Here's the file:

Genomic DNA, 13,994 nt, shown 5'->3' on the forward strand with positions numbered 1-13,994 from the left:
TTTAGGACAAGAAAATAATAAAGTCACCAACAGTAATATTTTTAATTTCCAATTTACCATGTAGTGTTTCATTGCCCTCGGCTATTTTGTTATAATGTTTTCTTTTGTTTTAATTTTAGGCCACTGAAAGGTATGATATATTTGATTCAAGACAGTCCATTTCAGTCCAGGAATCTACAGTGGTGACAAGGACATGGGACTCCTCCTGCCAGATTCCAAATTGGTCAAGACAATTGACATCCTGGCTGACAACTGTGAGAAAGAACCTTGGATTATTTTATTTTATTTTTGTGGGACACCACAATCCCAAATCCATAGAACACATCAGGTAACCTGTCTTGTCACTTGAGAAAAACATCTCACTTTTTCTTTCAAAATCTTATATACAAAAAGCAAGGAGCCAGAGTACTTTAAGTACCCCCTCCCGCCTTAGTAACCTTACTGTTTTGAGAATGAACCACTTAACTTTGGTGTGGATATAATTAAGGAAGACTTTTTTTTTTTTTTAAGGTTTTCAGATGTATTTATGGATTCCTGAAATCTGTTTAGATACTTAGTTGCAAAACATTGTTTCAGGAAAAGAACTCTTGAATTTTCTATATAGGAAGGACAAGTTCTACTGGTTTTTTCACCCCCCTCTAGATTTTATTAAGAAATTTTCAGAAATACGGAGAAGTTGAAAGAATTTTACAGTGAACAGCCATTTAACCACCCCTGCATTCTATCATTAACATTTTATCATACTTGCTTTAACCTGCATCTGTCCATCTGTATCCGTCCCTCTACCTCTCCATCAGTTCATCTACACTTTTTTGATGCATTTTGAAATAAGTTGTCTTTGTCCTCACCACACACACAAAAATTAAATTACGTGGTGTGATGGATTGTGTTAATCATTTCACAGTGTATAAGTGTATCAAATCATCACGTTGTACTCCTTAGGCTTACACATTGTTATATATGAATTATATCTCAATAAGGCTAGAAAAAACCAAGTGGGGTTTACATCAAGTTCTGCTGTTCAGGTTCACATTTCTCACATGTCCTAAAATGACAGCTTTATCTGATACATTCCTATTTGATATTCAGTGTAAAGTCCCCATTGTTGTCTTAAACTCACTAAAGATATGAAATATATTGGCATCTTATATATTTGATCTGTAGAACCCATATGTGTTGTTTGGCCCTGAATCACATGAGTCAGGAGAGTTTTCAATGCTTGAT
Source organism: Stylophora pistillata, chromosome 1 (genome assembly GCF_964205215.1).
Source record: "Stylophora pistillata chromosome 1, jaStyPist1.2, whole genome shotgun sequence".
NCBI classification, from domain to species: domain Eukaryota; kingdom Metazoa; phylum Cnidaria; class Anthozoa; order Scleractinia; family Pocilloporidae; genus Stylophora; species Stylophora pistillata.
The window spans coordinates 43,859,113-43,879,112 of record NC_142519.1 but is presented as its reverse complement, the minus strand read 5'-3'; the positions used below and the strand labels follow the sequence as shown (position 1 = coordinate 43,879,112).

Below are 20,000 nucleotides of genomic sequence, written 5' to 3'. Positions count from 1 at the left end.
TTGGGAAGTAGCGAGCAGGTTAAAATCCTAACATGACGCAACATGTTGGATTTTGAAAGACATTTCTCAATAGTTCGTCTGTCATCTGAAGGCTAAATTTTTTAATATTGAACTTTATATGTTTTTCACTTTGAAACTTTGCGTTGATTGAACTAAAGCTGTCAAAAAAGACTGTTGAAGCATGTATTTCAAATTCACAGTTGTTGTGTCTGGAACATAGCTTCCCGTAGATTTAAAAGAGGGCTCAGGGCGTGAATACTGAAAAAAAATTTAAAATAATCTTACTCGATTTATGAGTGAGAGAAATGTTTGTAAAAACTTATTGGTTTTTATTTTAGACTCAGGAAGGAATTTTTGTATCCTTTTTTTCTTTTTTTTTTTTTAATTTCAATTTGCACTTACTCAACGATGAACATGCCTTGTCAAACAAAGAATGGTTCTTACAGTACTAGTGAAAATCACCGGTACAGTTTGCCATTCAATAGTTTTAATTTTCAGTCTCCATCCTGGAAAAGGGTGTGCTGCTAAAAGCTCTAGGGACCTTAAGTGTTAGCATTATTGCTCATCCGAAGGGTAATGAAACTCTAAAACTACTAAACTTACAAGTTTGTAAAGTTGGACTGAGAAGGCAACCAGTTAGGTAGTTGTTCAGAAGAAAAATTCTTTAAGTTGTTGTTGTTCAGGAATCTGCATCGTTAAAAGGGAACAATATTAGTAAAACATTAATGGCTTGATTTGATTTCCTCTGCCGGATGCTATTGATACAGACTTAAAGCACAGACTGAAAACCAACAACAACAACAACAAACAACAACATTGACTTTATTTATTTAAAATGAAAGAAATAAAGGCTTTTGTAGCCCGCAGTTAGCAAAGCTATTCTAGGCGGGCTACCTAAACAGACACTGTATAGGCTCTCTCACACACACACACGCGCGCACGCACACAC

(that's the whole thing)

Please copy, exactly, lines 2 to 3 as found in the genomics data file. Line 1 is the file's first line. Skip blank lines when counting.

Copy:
TTTAGGACAAGAAAATAATAAAGTCACCAACAGTAATATTTTTAATTTCCAATTTACCATGTAGTGTTTCATTGCCCTCGGCTATTTTGTTATAATGTTTTCTTTTGTTTTAATTTTAGGCCACTGAAAGGTATGATATATTTGATTCAAGACAGTCCATTTCAGTCCAGGAATCTACAGTGGTGACAAGGACATGGGACTCCTCCTGCCAGATTCCAAATTGGTCAAGACAATTGACATCCTGGCTGACAACTGTGAGAAAGAACCTTGGATTATTTTATTTTATTTTTGTGGGACACCACAATCCCAAATCCATAGAACACATCAGGTAACCTGTCTTGTCACTTGAGAAAAACATCTCACTTTTTCTTTCAAAATCTTATATACAAAAAGCAAGGAGCCAGAGTACTTTAAGTACCCCCTCCCGCCTTAGTAACCTTACTGTTTTGAGAATGAACCACTTAACTTTGGTGTGGATATAATTAAGGAAGACTTTTTTTTTTTTTTAAGGTTTTCAGATGTATTTATGGATTCCTGAAATCTGTTTAGATACTTAGTTGCAAAACATTGTTTCAGGAAAAGAACTCTTGAATTTTCTATATAGGAAGGACAAGTTCTACTGGTTTTTTCACCCCCCTCTAGATTTTATTAAGAAATTTTCAGAAATACGGAGAAGTTGAAAGAATTTTACAGTGAACAGCCATTTAACCACCCCTGCATTCTATCATTAACATTTTATCATACTTGCTTTAACCTGCATCTGTCCATCTGTATCCGTCCCTCTACCTCTCCATCAGTTCATCTACACTTTTTTGATGCATTTTGAAATAAGTTGTCTTTGTCCTCACCACACACACAAAAATTAAATTACGTGGTGTGATGGATTGTGTTAATCATTTCACAGTGTATAAGTGTATCAAATCATCACGTTGTACTCCTTAGGCTTACACATTGTTATATATGAATTATATCTCAATAAGGCTAGAAAAAACCAAGTGGGGTTTACATCAAGTTCTGCTGTTCAGGTTCACATTTCTCACATGTCCTAAAATGACAGCTTTATCTGATACATTCCTATTTGATATTCAGTGTAAAGTCCCCATTGTTGTCTTAAACTCACTAAAGATATGAAATATATTGGCATCTTATATATTTGATCTGTAGAACCCATATGTGTTGTTTGGCCCTGAATCACATGAGTCAGGAGAGTTTTCAATGCTTGAT
Source organism: Stylophora pistillata, chromosome 1 (genome assembly GCF_964205215.1).